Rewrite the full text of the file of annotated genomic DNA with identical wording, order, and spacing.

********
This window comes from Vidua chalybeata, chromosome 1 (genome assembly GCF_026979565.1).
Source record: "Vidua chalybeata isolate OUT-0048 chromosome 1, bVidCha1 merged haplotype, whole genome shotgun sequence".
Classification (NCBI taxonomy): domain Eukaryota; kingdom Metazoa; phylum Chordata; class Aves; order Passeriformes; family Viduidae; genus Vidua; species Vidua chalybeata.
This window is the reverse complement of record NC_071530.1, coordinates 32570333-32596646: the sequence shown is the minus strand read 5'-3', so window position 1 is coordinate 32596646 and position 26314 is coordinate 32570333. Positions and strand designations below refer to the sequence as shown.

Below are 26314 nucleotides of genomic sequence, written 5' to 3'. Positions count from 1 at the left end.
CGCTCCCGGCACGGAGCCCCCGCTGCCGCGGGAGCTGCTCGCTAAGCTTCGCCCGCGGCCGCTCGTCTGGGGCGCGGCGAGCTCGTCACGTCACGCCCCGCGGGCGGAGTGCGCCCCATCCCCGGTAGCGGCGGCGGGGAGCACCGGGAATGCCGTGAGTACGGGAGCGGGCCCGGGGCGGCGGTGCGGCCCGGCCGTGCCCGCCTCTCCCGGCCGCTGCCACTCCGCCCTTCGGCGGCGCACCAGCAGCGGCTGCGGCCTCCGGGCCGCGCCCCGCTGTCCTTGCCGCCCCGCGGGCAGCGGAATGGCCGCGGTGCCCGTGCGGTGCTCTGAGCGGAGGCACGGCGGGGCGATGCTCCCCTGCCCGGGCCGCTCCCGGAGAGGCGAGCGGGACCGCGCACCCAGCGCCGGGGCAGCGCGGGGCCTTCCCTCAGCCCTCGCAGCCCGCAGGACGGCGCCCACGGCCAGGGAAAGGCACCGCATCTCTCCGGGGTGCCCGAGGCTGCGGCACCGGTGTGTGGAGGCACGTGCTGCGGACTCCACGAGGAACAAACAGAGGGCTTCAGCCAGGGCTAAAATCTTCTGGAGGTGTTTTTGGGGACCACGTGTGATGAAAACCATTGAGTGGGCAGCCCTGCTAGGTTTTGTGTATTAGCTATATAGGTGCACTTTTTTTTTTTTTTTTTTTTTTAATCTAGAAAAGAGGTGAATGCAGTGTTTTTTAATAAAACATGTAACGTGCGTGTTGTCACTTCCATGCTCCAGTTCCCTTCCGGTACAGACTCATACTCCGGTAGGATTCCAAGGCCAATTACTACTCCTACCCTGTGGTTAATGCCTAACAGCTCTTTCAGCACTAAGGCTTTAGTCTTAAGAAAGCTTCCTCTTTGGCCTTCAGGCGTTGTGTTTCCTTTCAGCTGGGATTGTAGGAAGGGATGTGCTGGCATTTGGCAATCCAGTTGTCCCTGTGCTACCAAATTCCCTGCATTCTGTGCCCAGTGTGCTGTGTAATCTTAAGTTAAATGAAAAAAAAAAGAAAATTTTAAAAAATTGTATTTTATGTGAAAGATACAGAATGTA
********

This window comes from Vidua chalybeata, chromosome 1 (genome assembly GCF_026979565.1).
Source record: "Vidua chalybeata isolate OUT-0048 chromosome 1, bVidCha1 merged haplotype, whole genome shotgun sequence".
Classification (NCBI taxonomy): domain Eukaryota; kingdom Metazoa; phylum Chordata; class Aves; order Passeriformes; family Viduidae; genus Vidua; species Vidua chalybeata.
This window is the reverse complement of record NC_071530.1, coordinates 32570333-32596646: the sequence shown is the minus strand read 5'-3', so window position 1 is coordinate 32596646 and position 26314 is coordinate 32570333. Positions and strand designations below refer to the sequence as shown.

Below are 26314 nucleotides of genomic sequence, written 5' to 3'. Positions count from 1 at the left end.
CGCTCCCGGCACGGAGCCCCCGCTGCCGCGGGAGCTGCTCGCTAAGCTTCGCCCGCGGCCGCTCGTCTGGGGCGCGGCGAGCTCGTCACGTCACGCCCCGCGGGCGGAGTGCGCCCCATCCCCGGTAGCGGCGGCGGGGAGCACCGGGAATGCCGTGAGTACGGGAGCGGGCCCGGGGCGGCGGTGCGGCCCGGCCGTGCCCGCCTCTCCCGGCCGCTGCCACTCCGCCCTTCGGCGGCGCACCAGCAGCGGCTGCGGCCTCCGGGCCGCGCCCCGCTGTCCTTGCCGCCCCGCGGGCAGCGGAATGGCCGCGGTGCCCGTGCGGTGCTCTGAGCGGAGGCACGGCGGGGCGATGCTCCCCTGCCCGGGCCGCTCCCGGAGAGGCGAGCGGGACCGCGCACCCAGCGCCGGGGCAGCGCGGGGCCTTCCCTCAGCCCTCGCAGCCCGCAGGACGGCGCCCACGGCCAGGGAAAGGCACCGCATCTCTCCGGGGTGCCCGAGGCTGCGGCACCGGTGTGTGGAGGCACGTGCTGCGGACTCCACGAGGAACAAACAGAGGGCTTCAGCCAGGGCTAAAATCTTCTGGAGGTGTTTTTGGGGACCACGTGTGATGAAAACCATTGAGTGGGCAGCCCTGCTAGGTTTTGTGTATTAGCTATATAGGTGCACTTTTTTTTTTTTTTTTTTTTTTAATCTAGAAAAGAGGTGAATGCAGTGTTTTTTAATAAAACATGTAACGTGCGTGTTGTCACTTCCATGCTCCAGTTCCCTTCCGGTACAGACTCATACTCCGGTAGGATTCCAAGGCCAATTACTACTCCTACCCTGTGGTTAATGCCTAACAGCTCTTTCAGCACTAAGGCTTTAGTCTTAAGAAAGCTTCCTCTTTGGCCTTCAGGCGTTGTGTTTCCTTTCAGCTGGGATTGTAGGAAGGGATGTGCTGGCATTTGGCAATCCAGTTGTCCCTGTGCTACCAAATTCCCTGCATTCTGTGCCCAGTGTGCTGTGTAATCTTAAGTTAAATGAAAAAAAAAAGAAAATTTTAAAAAATTGTATTTTATGTGAAAGATACAGAATGTA